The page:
Adil Charkaoui's contract with College de Maisonneuve reinstated
Published Thursday, March 19, 2015 11:23AM EDT
Last Updated Thursday, March 19, 2015 6:34PM EDT
College de Maisonneuve has confirmed Adil Charkaoui can continue teaching his classes under their roof if he agrees to at least one condition.
The school will hire an Arabic-speaking observer to make sure nothing that promotes hate or violence is taught during the classes.
“We just want to be sure our rules and values are respected,” said college spokesperson Brigitte Desjardins.
The school will also meet with parents and students to talk to them about radicalization.
Desjardins also said the school had a legal obligation to allow the courses to resume.
Charkaoui’s contract with the college was suspended last month after at least one of his students allegedly left Canada, possibly to join ISIS.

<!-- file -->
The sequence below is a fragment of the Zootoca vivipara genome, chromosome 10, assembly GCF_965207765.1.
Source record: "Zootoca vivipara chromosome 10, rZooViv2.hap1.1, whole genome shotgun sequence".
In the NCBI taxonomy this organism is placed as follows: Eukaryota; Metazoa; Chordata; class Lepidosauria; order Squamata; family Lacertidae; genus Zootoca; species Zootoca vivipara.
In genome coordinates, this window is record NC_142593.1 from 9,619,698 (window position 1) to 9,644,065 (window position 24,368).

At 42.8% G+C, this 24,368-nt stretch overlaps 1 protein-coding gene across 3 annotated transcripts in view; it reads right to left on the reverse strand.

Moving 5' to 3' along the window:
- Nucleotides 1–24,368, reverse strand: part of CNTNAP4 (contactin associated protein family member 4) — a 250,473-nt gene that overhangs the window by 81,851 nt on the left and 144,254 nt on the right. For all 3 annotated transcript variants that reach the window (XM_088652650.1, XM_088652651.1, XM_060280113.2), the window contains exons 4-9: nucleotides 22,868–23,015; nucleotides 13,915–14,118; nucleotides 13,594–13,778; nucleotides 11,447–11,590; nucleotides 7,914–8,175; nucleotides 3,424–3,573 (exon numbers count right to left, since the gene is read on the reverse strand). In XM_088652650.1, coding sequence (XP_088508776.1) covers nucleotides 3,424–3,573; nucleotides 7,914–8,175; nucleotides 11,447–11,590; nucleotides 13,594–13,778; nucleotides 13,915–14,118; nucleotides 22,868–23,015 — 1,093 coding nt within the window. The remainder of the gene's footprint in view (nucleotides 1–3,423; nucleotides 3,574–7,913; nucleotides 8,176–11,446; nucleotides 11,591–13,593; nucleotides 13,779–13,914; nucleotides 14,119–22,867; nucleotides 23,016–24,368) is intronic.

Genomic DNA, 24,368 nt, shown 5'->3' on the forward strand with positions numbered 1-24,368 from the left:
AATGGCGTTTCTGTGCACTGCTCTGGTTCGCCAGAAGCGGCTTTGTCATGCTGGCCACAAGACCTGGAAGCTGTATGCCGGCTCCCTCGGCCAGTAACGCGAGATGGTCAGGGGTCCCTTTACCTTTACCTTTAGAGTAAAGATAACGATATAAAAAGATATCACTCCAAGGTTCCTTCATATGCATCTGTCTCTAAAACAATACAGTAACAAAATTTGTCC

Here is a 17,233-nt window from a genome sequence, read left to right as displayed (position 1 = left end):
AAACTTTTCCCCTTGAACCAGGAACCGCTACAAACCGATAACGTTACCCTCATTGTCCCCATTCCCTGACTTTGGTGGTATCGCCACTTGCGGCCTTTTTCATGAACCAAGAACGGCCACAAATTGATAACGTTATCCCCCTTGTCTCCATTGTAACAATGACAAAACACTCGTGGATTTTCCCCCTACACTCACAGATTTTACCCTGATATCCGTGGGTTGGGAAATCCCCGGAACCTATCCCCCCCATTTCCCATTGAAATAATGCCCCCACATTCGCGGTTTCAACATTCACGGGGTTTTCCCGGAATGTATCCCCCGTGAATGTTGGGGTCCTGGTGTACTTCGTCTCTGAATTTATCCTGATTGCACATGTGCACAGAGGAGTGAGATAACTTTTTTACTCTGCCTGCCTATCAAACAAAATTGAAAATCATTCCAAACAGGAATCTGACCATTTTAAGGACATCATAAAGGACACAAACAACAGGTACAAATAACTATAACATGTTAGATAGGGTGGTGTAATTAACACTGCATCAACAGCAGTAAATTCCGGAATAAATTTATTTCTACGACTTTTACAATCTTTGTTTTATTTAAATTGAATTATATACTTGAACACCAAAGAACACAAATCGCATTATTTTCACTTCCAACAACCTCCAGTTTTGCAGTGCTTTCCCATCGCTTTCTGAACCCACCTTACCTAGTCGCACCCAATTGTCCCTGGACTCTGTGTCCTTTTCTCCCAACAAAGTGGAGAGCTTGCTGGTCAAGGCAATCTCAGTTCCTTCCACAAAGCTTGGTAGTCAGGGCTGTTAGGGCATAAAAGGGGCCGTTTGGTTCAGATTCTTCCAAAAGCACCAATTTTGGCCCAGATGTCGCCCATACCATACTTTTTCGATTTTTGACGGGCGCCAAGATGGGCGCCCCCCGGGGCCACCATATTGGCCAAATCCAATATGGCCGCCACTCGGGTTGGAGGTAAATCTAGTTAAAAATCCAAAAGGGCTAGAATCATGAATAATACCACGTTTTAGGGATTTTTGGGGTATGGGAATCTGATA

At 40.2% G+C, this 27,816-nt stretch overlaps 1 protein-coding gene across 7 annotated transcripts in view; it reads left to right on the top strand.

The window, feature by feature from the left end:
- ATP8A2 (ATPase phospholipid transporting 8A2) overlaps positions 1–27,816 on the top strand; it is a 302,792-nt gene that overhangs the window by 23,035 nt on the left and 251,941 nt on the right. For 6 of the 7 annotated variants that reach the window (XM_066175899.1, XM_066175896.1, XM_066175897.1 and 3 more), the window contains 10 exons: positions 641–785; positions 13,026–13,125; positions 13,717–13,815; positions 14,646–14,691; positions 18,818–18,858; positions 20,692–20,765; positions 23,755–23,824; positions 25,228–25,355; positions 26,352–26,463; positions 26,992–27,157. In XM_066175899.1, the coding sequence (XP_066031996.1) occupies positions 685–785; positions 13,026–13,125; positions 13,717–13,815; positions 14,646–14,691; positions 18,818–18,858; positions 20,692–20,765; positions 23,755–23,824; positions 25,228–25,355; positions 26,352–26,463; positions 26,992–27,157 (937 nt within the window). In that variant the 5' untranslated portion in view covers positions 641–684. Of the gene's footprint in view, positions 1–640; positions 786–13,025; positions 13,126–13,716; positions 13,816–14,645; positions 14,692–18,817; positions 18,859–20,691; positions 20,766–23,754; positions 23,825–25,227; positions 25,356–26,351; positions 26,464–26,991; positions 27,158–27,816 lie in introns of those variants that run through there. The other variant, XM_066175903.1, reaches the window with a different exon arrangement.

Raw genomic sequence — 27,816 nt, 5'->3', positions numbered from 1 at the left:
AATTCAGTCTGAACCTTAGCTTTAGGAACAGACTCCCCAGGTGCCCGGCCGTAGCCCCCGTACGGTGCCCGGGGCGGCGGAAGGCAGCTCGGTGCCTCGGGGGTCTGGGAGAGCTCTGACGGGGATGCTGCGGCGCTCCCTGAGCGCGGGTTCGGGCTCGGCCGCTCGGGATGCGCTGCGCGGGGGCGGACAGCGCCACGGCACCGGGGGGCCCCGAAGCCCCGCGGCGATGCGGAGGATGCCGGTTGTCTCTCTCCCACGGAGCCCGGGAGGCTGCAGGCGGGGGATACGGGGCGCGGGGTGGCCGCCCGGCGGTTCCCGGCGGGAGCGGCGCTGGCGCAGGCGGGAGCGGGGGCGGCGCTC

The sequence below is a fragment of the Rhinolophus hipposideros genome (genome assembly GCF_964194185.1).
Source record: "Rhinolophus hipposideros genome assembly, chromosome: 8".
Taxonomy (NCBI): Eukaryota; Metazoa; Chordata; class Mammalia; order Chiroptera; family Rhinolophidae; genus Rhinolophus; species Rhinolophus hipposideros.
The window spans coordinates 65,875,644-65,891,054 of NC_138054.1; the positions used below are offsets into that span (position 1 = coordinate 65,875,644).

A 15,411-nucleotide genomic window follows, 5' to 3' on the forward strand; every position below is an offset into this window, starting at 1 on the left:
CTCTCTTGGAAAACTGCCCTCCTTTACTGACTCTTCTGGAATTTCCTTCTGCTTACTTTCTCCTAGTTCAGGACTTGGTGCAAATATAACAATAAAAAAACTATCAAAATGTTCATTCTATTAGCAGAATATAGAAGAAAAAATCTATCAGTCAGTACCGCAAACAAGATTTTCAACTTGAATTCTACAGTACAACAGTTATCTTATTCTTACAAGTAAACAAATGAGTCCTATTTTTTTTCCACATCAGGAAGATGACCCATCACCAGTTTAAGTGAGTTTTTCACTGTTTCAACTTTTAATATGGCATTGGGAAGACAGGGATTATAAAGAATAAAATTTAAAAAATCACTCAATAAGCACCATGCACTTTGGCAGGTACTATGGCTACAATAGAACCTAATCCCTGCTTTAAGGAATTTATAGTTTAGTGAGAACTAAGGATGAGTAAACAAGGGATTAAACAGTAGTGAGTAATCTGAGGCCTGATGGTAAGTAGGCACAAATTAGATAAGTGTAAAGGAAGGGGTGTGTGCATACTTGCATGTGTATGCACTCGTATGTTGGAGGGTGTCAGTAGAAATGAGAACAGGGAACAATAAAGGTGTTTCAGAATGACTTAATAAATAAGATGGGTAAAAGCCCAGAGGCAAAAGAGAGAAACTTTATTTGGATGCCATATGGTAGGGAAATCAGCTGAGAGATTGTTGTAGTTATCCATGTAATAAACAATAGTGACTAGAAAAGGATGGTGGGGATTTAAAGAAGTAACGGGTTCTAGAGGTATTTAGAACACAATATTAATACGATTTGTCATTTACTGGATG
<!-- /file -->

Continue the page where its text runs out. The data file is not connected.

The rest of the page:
Ecole des Compagnons holds its classes at the college but is not officially affiliated with the institution. The college justified suspending the contract by saying its values were not in line with what Charkaoui was teaching.
Desjardins explained the school’s decision to suspend the contract was based on presumptions, and now that they’ve taken the time to look at the facts and have conversations with the RCMP they’ve decided to reinstate it.
But Charkaoui fired back, saying the suspension of his contract with the college amounted to a witch hunt. He also threatened legal action against the college.
He said his school teaches about 125 students Arabic, basic religion with the Qur’an, and some sports. He added that his school encourages students to embrace Quebec and helps de-radicalize youth.
Charkaoui's contract with College Rosemont was also suspended last month. A spokesperson for College Rosemont Thursday said their position has not changed.
The courses at College de Maisonneuve will resume Sunday.
Charkaoui, a Moroccan-born Montreal educator, lived under tight restrictions for several years after Ottawa accused him of being a terrorist. He was never charged.
After the Federal Court lifted the restrictions in 2009, Charkaoui sued Ottawa. He has since become a Canadian citizen.
-- with files from The Canadian Press